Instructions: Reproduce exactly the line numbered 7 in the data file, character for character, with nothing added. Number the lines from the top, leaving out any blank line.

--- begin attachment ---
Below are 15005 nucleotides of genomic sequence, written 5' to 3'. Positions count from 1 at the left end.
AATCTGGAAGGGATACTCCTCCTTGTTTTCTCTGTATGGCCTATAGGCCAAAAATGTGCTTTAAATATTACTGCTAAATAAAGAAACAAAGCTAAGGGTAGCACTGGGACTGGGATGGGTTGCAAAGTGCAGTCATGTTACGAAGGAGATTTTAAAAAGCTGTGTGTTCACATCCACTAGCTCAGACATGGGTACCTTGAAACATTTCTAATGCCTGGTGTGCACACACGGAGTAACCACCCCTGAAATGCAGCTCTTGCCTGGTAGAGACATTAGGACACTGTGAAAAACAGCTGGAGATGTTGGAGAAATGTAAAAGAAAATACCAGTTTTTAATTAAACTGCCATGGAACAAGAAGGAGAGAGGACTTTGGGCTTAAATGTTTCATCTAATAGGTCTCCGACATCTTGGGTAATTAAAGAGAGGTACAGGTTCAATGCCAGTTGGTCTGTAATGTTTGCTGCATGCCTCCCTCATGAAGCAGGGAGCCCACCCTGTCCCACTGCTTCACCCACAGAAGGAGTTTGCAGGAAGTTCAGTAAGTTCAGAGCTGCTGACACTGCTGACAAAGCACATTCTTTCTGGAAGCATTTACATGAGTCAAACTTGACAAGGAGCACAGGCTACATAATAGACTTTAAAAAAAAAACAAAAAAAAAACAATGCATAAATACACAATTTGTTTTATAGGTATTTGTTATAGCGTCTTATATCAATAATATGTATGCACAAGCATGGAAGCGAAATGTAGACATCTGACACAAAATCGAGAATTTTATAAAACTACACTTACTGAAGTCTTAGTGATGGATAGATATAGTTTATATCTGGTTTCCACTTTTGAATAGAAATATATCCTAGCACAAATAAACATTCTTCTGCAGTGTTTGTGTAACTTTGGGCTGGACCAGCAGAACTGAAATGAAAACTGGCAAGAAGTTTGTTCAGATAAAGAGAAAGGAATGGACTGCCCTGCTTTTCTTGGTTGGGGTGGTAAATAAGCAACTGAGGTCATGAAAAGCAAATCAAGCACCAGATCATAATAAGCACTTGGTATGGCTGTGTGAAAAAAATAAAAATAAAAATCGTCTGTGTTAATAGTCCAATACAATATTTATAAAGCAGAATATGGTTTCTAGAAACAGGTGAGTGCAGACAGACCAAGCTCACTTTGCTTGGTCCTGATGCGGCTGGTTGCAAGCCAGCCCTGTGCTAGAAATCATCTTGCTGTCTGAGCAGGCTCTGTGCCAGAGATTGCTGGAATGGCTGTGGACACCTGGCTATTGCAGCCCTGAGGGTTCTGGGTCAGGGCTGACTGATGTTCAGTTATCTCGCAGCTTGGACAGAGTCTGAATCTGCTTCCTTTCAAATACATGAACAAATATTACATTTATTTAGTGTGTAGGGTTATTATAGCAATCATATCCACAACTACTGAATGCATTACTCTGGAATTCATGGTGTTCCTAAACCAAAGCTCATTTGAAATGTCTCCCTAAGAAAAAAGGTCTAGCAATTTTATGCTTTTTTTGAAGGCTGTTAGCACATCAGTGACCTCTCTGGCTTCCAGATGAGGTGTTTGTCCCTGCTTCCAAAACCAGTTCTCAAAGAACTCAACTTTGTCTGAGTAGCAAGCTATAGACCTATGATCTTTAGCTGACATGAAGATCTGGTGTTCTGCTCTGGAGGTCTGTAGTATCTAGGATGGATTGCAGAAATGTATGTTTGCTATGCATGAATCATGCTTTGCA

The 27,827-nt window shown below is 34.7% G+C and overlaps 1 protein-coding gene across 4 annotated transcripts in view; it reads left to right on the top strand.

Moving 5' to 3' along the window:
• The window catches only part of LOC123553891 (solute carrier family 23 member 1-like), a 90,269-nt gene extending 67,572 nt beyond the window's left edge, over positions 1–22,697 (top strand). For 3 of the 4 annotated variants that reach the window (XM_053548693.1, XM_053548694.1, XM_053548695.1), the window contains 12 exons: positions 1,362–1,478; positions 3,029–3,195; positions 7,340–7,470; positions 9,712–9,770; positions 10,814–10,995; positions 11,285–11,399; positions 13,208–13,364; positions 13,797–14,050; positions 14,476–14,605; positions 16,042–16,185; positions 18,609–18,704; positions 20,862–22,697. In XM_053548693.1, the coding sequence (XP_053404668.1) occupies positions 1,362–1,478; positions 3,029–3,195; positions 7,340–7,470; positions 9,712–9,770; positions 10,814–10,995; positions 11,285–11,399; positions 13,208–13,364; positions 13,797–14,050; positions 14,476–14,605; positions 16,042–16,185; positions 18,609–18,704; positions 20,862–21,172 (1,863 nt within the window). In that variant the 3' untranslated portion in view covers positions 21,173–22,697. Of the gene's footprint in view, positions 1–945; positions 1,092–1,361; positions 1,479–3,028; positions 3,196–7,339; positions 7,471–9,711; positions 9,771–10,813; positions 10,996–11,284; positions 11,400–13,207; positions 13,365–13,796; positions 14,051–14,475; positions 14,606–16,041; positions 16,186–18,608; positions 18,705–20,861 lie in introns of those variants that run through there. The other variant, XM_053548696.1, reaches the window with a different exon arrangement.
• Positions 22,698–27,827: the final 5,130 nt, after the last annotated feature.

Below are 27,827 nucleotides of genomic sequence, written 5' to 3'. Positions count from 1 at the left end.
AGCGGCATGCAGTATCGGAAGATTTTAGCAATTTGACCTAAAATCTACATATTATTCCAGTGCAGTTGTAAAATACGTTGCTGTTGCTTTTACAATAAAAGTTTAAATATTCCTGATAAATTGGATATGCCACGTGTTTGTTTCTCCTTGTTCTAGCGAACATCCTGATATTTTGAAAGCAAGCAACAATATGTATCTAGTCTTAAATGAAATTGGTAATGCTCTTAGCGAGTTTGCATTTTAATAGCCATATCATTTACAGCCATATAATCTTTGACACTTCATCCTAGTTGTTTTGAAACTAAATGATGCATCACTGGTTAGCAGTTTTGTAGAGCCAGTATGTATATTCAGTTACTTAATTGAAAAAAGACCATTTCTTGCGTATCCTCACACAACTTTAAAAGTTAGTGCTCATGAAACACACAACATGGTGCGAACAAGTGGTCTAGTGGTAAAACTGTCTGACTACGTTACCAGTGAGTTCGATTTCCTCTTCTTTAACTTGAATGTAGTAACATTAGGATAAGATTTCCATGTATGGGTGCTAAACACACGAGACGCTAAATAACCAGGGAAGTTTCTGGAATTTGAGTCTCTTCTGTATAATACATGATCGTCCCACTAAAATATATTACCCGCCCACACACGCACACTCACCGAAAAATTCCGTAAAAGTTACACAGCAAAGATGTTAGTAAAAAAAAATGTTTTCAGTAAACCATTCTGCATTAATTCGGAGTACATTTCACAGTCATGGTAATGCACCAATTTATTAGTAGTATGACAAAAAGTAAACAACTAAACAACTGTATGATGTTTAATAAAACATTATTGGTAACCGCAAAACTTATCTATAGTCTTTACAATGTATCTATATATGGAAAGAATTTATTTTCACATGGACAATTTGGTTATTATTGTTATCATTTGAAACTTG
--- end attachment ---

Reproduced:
Below are 27,827 nucleotides of genomic sequence, written 5' to 3'. Positions count from 1 at the left end.